Tuesday, August 12, 2008

Journalism: There's still some left

Brief time-out from making fun of journalism to raise a toast to some folks who are doing it right. You might have noticed, in the past few days, that there's a war on in the Caucasus. (If it's a surprise to you, imagine how shocked your average Deputy Managing Editor for Presentation and Design must be: that pesky international news getting in the way of the Olympics and the Back To School package again!)

In particular, kudos to the McClatchy team, which is unusual in keeping alive the idea that major regional papers ought to have their own international reporting. Editors, before you give your front pages over entirely to News2Use and MomsDotCom and whatever flavor of preseason sport you can fashion a centerpiece out of, please bear in mind the virtues of having a correspondent on the scene and one or two in Washington who can actually get hold of a moving story and make sense of it.

AP, please consider this a request to get the thumb out:

An Associated Press reporter saw Russian troops in control of government buildings in this town just miles from the frontier and Russian troops were reported in nearby Senaki.

...In Zugdidi, an AP reporter saw five or six Russian soldiers posted outside an Interior Ministry building.

... In the city of Gori, an AP reporter heard artillery fire and Georgian soldiers warned locals to get out because Russian tanks were approaching.

... An AP film crew saw Georgian tanks and military vehicles speeding along the road from Gori to Tbilisi. Firing began and people ran for cover. Cars could be seen in flames along the side of the road.

Great freaking God. The Washington bureau gets to make up hypothetical opening arguments in a hypothetical trial, but the reporter in Gori who is under the gun in a frighteningly literal way has to write that "an AP reporter heard" the artillery? Could we have some priorities in this bar, please?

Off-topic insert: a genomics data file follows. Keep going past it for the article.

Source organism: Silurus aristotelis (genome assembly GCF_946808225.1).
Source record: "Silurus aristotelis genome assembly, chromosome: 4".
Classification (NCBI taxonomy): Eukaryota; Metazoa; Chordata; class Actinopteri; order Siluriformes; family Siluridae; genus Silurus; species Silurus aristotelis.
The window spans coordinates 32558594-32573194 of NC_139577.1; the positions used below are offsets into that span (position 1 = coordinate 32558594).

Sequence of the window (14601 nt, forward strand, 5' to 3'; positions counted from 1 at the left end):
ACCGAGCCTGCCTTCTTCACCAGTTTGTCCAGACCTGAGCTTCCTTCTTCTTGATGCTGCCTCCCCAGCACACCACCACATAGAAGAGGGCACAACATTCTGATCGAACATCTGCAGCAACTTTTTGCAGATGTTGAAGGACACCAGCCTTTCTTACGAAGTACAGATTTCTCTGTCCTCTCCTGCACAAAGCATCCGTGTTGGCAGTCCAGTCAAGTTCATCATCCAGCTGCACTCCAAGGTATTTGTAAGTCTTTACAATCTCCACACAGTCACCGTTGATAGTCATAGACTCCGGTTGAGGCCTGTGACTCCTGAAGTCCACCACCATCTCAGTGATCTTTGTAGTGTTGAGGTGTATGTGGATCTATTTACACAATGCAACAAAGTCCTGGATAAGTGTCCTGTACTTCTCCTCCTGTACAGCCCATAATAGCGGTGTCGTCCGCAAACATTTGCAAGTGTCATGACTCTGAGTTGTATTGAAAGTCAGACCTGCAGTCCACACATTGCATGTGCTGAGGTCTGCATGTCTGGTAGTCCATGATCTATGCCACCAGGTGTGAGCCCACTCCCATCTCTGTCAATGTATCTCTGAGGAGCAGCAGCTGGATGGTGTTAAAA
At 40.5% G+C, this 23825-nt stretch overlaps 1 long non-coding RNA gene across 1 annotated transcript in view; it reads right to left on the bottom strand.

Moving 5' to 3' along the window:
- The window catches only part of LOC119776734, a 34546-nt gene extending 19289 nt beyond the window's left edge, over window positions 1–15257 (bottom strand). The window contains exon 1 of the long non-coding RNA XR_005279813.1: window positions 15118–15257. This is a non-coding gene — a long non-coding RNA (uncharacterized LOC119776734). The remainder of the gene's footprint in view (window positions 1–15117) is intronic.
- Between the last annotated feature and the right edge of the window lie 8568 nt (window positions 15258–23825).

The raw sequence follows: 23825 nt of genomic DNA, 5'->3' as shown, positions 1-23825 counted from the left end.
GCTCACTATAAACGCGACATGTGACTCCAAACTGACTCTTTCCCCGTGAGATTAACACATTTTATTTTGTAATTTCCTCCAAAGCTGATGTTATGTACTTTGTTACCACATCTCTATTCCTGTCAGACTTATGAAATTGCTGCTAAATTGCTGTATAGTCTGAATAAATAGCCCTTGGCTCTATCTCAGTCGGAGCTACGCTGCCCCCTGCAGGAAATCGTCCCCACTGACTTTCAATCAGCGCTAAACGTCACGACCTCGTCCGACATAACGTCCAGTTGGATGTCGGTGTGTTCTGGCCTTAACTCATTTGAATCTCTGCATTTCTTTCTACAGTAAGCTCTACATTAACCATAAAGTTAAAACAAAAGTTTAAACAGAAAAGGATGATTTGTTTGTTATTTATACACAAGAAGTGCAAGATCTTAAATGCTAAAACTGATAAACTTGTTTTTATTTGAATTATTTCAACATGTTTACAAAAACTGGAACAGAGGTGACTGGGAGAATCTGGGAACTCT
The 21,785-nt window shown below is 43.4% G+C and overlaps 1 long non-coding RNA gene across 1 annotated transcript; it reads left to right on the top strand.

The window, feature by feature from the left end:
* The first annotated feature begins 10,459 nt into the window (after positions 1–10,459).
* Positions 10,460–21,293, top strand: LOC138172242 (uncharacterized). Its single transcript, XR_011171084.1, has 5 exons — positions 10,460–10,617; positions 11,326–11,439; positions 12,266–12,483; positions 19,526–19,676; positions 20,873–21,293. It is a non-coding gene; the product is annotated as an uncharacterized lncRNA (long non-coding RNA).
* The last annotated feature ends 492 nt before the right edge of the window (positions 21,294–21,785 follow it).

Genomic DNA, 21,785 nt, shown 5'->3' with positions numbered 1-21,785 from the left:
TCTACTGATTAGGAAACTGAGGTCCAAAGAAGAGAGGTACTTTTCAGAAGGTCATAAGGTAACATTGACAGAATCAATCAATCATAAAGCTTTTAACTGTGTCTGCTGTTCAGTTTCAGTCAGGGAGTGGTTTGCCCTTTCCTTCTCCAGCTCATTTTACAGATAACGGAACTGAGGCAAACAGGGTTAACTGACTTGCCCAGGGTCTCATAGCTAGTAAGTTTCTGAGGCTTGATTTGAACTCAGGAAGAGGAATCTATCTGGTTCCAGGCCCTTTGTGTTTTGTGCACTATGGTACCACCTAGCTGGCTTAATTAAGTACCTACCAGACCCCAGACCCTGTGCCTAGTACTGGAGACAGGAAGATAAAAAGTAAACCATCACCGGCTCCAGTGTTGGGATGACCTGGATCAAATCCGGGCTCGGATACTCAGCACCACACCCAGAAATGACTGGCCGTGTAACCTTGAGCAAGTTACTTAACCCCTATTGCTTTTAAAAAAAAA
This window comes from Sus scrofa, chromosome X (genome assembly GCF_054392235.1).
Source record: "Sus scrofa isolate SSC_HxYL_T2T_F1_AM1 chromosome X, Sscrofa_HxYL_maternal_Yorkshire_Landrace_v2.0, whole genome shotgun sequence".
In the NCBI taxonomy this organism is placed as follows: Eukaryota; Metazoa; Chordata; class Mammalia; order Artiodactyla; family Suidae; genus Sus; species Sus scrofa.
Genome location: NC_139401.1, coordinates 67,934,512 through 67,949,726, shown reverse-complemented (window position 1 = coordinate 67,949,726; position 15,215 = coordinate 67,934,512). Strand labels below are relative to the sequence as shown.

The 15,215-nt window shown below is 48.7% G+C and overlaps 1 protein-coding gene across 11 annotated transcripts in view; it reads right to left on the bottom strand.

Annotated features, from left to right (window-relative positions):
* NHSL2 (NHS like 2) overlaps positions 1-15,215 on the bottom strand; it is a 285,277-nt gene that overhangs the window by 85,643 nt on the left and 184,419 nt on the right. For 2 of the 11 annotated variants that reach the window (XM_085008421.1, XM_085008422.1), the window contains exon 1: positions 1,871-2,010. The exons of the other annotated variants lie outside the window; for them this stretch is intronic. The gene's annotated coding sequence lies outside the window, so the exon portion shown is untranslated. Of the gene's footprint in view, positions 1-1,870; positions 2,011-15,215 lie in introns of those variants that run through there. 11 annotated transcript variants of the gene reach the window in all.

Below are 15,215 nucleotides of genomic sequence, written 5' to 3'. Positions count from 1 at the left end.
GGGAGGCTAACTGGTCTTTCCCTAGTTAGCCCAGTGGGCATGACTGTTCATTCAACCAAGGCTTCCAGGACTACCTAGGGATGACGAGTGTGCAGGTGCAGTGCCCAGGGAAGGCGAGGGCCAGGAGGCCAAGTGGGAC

With the official Realist Sorting Hat on, I'm inclined to think that one particular aspect of the US-Russia back-and-forth in this conflict is being badly underplayed. Anybody want to guess what?


Anonymous Anonymous said...

Is the underplayed element you refer to related to Iraq? Didn't Russia oppose that invasion as illegal aggression and could do nothing about it? Did you perhaps want to see a bit more about how the U.S. has lost all moral authority to stop international aggression when it has shown itself to be recently one of its most egregious practitioners? Cuz I did.

9:56 AM, August 12, 2008  
Blogger fev said...

Yes, I kinda wanted to see that higher and louder (though to give MCT credit, at least there's a mention of it in the Landay piece).

I'm also a little dismayed that that particular concern hasn't become a part of campaign discourse. There's actually a lot more to the "international image" thing than how many people show up for a speech in Berlin -- like the persuasive soft-power ability to exercise leadership through, well, moral authority.

1:27 PM, August 12, 2008  
Blogger The Ridger, FCD said...

Yeah, the sight of Bush condemning someone for invading a sovereign nation was a bit much.

5:21 PM, August 12, 2008  
Blogger Andy Bechtel said...

In a curious coincidence, both McClatchy stories that ran in the N&O today begin with a person smoking a cigarette:



1:33 PM, August 13, 2008  
Blogger fev said...

I didn't notice! An early nominee for the 2008 AP Memorial "He fished a Camel from his shirt pocket" award?

4:04 PM, August 13, 2008  

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